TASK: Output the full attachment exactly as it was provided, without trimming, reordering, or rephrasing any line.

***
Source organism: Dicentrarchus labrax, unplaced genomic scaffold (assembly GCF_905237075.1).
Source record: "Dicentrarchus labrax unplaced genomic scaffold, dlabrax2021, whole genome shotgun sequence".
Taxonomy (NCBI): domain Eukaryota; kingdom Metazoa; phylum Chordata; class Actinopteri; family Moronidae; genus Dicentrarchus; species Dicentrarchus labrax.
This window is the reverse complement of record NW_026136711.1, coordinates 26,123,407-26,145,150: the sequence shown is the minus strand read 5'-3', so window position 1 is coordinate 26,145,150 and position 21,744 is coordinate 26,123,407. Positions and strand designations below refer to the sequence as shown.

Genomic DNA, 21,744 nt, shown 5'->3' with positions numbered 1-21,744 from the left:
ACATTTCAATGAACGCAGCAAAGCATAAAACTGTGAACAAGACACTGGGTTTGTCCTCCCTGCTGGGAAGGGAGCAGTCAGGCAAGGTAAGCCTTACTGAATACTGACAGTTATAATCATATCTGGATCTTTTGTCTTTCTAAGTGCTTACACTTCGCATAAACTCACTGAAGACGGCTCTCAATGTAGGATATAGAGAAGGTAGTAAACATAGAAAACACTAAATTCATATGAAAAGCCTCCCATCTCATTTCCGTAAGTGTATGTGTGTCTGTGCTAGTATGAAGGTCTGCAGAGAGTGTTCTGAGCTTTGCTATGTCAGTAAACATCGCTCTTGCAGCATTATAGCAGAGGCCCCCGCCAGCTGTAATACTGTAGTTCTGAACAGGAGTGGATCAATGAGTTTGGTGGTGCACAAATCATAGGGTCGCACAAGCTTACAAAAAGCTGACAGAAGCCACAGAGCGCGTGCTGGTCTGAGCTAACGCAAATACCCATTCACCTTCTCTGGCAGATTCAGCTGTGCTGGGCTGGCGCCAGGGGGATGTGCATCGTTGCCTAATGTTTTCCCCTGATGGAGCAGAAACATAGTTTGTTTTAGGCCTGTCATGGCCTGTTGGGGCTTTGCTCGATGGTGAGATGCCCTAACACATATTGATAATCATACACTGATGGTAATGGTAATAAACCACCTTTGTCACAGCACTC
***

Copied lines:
Source organism: Dicentrarchus labrax, unplaced genomic scaffold (assembly GCF_905237075.1).
Source record: "Dicentrarchus labrax unplaced genomic scaffold, dlabrax2021, whole genome shotgun sequence".
Taxonomy (NCBI): domain Eukaryota; kingdom Metazoa; phylum Chordata; class Actinopteri; family Moronidae; genus Dicentrarchus; species Dicentrarchus labrax.
This window is the reverse complement of record NW_026136711.1, coordinates 26,123,407-26,145,150: the sequence shown is the minus strand read 5'-3', so window position 1 is coordinate 26,145,150 and position 21,744 is coordinate 26,123,407. Positions and strand designations below refer to the sequence as shown.

Genomic DNA, 21,744 nt, shown 5'->3' with positions numbered 1-21,744 from the left:
ACATTTCAATGAACGCAGCAAAGCATAAAACTGTGAACAAGACACTGGGTTTGTCCTCCCTGCTGGGAAGGGAGCAGTCAGGCAAGGTAAGCCTTACTGAATACTGACAGTTATAATCATATCTGGATCTTTTGTCTTTCTAAGTGCTTACACTTCGCATAAACTCACTGAAGACGGCTCTCAATGTAGGATATAGAGAAGGTAGTAAACATAGAAAACACTAAATTCATATGAAAAGCCTCCCATCTCATTTCCGTAAGTGTATGTGTGTCTGTGCTAGTATGAAGGTCTGCAGAGAGTGTTCTGAGCTTTGCTATGTCAGTAAACATCGCTCTTGCAGCATTATAGCAGAGGCCCCCGCCAGCTGTAATACTGTAGTTCTGAACAGGAGTGGATCAATGAGTTTGGTGGTGCACAAATCATAGGGTCGCACAAGCTTACAAAAAGCTGACAGAAGCCACAGAGCGCGTGCTGGTCTGAGCTAACGCAAATACCCATTCACCTTCTCTGGCAGATTCAGCTGTGCTGGGCTGGCGCCAGGGGGATGTGCATCGTTGCCTAATGTTTTCCCCTGATGGAGCAGAAACATAGTTTGTTTTAGGCCTGTCATGGCCTGTTGGGGCTTTGCTCGATGGTGAGATGCCCTAACACATATTGATAATCATACACTGATGGTAATGGTAATAAACCACCTTTGTCACAGCACTC